• Sample size: Based on data from the Neonatal Research Network (NRN) centres and previous results from the TOP trial, a conservative estimate based on assumed for the primary outcome (combined death and/or neurodevelopmental impairment) event of 53.5% (lower threshold) and 46.5% (higher threshold) for the two treatment groups. With a two-tailed alpha of 0.05 and 80% power, the initial sample size estimate was 1658 infants. The sample size was then increased by 10% to account for loss to follow up at 22-26 months. The final sample size calculation was 1824 infants (as per published protocol) detect an absolute difference of 7 percentage points in the incidence of the primary outcome between the trial group.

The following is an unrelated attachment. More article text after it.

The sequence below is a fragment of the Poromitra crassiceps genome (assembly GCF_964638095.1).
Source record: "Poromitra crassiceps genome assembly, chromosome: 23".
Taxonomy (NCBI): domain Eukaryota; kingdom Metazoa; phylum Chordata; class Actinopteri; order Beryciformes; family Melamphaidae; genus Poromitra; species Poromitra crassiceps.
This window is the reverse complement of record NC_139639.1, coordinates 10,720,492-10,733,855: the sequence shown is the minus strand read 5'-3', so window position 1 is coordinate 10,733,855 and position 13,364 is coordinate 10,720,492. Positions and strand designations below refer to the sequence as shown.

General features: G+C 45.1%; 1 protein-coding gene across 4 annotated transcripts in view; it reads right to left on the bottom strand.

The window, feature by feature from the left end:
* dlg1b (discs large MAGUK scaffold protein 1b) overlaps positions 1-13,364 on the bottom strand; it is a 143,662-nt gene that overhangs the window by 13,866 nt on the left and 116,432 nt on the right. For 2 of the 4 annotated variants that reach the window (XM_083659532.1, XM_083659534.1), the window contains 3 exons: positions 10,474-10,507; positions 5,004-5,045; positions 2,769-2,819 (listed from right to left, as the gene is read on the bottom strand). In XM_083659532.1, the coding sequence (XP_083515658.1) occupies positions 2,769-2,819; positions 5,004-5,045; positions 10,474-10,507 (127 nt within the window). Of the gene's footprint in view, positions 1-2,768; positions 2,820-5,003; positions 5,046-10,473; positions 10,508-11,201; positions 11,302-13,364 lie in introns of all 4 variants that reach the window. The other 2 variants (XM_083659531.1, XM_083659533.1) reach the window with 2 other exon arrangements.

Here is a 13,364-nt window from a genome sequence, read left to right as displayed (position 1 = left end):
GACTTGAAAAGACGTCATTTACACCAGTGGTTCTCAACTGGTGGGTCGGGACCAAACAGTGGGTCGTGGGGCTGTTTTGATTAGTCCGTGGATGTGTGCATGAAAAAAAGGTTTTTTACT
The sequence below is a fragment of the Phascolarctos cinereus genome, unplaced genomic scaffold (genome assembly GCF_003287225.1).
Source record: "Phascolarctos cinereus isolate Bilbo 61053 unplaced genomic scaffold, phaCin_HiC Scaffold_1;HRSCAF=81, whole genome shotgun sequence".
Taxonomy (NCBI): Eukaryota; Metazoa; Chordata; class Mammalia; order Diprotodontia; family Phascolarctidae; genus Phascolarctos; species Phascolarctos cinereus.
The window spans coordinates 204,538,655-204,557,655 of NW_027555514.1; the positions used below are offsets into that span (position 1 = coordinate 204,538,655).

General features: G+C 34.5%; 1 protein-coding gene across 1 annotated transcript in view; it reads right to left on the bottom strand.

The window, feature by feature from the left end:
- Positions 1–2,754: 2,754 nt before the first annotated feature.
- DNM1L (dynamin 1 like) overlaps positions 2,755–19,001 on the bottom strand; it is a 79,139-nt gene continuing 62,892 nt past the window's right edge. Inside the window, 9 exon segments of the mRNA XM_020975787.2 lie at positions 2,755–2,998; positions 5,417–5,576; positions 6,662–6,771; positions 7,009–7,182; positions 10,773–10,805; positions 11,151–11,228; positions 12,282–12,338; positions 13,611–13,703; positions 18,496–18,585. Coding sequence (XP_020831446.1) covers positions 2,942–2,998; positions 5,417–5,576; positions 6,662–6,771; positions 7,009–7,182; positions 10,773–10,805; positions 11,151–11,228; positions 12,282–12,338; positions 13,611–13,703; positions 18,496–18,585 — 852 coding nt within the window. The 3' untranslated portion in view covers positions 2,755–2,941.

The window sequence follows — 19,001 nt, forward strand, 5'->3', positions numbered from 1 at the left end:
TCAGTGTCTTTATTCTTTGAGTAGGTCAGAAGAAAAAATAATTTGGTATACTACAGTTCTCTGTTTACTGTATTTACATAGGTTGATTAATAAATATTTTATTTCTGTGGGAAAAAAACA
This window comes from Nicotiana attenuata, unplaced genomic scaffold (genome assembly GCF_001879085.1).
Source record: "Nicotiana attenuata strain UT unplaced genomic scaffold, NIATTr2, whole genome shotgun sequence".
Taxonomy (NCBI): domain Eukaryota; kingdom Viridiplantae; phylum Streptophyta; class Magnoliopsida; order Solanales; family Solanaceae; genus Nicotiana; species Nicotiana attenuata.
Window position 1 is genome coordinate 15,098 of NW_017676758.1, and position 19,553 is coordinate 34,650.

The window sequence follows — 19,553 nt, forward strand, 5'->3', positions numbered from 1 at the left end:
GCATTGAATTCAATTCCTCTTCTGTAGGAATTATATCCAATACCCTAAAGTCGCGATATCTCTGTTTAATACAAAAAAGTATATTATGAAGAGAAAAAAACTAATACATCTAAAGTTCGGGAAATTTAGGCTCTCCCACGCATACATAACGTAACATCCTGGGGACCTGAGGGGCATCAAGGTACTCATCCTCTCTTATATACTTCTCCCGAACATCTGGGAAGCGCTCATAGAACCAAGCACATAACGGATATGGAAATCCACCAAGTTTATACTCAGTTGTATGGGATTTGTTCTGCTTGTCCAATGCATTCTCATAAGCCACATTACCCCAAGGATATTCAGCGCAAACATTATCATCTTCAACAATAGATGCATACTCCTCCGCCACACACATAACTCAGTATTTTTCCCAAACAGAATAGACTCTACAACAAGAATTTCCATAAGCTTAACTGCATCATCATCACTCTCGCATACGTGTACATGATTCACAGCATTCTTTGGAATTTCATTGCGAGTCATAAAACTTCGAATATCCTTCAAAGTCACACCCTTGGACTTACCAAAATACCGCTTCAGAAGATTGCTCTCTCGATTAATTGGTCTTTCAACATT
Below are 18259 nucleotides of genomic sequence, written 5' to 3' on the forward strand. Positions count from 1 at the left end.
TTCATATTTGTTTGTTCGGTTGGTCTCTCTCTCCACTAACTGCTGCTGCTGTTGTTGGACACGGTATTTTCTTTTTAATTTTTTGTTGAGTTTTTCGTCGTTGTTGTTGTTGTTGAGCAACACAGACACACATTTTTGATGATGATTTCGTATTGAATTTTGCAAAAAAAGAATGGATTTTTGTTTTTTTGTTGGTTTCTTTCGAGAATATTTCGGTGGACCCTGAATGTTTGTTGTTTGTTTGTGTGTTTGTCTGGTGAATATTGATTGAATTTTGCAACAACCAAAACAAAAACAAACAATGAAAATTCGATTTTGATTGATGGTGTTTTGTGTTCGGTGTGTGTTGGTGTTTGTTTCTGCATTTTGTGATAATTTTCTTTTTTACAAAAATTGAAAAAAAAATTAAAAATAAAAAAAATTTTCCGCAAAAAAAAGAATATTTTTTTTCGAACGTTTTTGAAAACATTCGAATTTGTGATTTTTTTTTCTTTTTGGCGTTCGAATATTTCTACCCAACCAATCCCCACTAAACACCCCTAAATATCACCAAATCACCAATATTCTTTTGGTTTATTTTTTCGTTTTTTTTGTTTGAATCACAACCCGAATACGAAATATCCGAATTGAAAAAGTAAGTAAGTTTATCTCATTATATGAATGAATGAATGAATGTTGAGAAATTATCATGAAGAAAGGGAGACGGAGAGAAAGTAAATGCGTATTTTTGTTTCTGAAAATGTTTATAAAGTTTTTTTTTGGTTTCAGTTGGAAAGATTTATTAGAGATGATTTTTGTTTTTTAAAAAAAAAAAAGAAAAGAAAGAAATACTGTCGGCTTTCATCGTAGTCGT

• Patient follow-up: There was less than 10% loss to follow-up, with comparable numbers in each group.
    • Additional notes: The number of protocol compliant transfusions was 5342/5624 (95%) in the high haemoglobin threshold group, 3115/4055 (77%) in the low haemoglobin group. There was a total of 8457/9679 (87%) RBC transfusions compliant with the study protocol.

MAIN RESULTS

Main study outcomes: Amongst infants born at 1000 grams or less with gestational age 22 weeks and 0 days to 28 and 6 weeks, at follow up at 22-26 months corrected age, a high threshold RBC transfusion strategy compared to a liberal RBC transfusion strategy did not reduce the likelihood of the following:

    • Death or neurodevelopmental impairment – higher threshold, 423/845 (50.1%) and lower threshold 422/847 (49.8%) (adjusted relative risk 95% CI 1.00 (0.92-1.10) p=0.93
    • Death – higher threshold, 146/903 (16.2%) and lower threshold 135/901 (15%) (adjusted relative risk 95% CI 1.07 (0.87-1.32)